Executive Assistant

Executive Assistants provide essential clerical, administrative and strategic support for the executive they’re assigned to. Usually, an Executive Assistant is specifically assigned to one named executive, for whom they book travel, arrange meetings, keep records, manage contacts and perform secretarial and sometimes personal duties. Executive Assistants are also a key ‘sounding-board’ and source of professional advice for executives, which is what distinguishes them from a secretary per se. The role carries a great amount of responsibility, and they are important enough to have desks that are usually positioned immediately outside the office of an executive.

Responsibilities of an Executive Assistant

The role of an Executive Assistant is primarily an organisational one. They are responsible for the auxiliary tasks generated by trade, for example, while the executive they report to is responsible for generating trade itself. With the assistant taking on the burden of the auxiliary tasks, and performing them to a highly specified and proficient degree, the executive is free to focus on core areas of the company or organisation.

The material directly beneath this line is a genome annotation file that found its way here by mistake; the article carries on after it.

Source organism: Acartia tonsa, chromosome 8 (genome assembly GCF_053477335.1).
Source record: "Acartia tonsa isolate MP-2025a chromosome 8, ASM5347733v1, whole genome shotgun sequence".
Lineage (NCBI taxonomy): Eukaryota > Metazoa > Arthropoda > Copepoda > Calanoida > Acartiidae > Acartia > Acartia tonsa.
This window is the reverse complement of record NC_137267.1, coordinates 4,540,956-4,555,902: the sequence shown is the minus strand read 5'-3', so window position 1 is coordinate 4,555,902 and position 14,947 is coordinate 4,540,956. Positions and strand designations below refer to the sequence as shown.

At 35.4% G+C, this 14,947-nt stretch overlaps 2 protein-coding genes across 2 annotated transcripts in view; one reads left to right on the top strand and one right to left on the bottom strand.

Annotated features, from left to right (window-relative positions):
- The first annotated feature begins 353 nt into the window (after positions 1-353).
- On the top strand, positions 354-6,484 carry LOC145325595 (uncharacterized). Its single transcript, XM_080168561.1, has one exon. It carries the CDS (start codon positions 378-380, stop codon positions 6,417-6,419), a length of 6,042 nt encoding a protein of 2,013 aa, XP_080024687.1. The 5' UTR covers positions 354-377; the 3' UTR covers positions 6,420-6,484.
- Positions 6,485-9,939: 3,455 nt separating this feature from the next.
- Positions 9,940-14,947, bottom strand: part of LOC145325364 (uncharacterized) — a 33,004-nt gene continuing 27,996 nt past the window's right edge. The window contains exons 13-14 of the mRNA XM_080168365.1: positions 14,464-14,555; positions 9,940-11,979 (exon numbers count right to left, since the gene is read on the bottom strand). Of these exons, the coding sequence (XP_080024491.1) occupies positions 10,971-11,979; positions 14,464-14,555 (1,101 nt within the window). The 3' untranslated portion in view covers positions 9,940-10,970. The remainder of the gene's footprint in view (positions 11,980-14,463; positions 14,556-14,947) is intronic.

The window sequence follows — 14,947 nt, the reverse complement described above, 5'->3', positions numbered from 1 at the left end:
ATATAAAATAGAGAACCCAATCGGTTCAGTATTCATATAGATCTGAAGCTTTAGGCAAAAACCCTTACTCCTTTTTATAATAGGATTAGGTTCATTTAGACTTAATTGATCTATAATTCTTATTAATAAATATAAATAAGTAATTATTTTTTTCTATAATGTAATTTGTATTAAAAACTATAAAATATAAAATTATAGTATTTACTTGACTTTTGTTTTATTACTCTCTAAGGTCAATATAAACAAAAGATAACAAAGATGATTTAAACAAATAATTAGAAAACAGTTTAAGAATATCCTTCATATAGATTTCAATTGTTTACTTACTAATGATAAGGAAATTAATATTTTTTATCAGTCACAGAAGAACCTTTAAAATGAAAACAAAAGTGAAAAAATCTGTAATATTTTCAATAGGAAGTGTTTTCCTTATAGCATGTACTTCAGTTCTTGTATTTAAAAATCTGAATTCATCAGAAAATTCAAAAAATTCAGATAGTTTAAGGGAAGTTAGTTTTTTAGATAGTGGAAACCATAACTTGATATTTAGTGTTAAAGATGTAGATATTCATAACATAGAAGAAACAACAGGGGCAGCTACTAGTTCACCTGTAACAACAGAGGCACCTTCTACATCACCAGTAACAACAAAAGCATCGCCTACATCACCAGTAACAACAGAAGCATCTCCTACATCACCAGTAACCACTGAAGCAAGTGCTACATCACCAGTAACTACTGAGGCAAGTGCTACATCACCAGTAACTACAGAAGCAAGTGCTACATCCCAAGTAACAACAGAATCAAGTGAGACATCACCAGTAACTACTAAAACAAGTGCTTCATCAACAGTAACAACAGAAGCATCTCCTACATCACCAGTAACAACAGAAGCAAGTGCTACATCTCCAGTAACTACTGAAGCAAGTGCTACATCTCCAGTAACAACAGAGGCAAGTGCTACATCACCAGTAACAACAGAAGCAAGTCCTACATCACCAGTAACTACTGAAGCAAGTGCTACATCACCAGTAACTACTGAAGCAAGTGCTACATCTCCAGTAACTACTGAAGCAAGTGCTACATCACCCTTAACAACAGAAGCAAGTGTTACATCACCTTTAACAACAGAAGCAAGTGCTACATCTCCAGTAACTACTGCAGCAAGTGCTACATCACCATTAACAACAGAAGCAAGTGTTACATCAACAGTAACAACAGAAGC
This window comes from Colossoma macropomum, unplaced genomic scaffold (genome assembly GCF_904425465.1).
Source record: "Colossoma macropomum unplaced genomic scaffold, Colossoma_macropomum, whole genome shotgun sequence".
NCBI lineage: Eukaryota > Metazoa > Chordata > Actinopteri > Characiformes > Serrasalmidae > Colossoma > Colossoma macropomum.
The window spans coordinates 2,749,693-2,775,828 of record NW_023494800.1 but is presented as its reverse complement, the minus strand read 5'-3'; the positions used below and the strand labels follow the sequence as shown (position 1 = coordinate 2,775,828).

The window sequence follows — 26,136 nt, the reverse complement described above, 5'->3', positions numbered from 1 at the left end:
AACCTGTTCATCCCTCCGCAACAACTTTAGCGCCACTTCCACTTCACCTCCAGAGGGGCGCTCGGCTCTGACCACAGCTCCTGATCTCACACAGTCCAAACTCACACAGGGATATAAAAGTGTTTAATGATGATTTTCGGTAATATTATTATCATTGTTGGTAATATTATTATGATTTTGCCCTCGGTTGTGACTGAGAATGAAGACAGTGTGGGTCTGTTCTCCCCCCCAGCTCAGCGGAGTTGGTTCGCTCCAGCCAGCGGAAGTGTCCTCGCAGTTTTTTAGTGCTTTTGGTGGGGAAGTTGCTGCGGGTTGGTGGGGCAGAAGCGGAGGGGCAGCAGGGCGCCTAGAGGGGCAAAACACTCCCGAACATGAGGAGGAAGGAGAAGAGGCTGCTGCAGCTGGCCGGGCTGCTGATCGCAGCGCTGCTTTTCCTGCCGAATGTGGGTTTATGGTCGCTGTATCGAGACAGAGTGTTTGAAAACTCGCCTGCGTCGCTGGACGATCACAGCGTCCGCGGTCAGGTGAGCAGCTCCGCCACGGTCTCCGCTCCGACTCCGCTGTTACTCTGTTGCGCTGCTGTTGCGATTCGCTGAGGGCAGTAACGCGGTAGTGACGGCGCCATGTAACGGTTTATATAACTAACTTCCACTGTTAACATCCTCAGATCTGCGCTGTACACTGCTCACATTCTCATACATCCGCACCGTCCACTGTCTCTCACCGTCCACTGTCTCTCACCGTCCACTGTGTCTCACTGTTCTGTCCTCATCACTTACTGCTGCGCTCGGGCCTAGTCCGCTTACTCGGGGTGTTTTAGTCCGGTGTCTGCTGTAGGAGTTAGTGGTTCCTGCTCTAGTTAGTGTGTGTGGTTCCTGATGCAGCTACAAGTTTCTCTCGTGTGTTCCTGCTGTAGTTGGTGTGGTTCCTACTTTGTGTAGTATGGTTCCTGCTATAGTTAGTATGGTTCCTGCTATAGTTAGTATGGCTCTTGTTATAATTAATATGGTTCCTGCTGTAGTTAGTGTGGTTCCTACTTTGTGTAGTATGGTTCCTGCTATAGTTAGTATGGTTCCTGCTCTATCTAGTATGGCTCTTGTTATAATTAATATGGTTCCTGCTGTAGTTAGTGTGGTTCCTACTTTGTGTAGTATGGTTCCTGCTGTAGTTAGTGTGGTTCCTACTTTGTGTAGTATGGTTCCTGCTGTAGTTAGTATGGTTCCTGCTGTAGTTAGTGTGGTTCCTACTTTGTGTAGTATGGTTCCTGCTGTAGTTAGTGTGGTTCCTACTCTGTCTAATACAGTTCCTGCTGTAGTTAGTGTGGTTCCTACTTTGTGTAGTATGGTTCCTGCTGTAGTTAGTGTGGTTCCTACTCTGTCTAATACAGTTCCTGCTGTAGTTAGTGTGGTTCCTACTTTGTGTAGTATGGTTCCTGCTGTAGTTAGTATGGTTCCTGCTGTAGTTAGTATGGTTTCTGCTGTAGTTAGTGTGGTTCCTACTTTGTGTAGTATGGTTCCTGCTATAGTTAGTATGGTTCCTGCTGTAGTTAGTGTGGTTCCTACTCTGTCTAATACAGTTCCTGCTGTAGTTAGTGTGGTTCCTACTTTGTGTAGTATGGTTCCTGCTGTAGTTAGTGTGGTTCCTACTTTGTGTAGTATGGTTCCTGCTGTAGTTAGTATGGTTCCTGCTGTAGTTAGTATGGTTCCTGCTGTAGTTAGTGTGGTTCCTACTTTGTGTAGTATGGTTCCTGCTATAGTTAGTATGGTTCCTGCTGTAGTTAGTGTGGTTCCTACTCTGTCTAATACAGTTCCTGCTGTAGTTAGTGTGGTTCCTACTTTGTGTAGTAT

Executive Assistants will often carry out the following duties:

  • Arranging and/or confirming appointments, meetings, events, locations and logistics
  • Preparation of briefings for events and meetings
  • Screening and managing external communication
  • Prioritising incoming communication
  • Manage expense reports, and reduce expenses if possible
  • Ensuring the smooth day-to-day running of the executives office

Key Characteristics of an Executive Assistant

The role itself is widely considered something of an elite position. While the description of duties aligns the position with that of an Admin Clerk, having sole responsibility for the affairs of en executive affords certain privileges that are not enjoyed by other types of assistant. Pension plans, impressive salaries, and the opportunity to grow within an organisation enhanced by experience with some of its most vital duties mean that this is a sought-after position.

The job demands someone who is meticulous, scrupulous, and cool under pressure. Executive Assistants usually have five years of experience as clerks and general assistants before advancing to this rung of the career ladder. ‘Excellent communication skills’ is a quality often over-used in job descriptions, but in this case it is both a requirement and self-evident skill. These assistants will be dealing with senior members of various departments and organisations on a daily basis, as well as striving to neutralise difficulties as they arise and facilitate the kind of working environment that an executive needs to better build their business.

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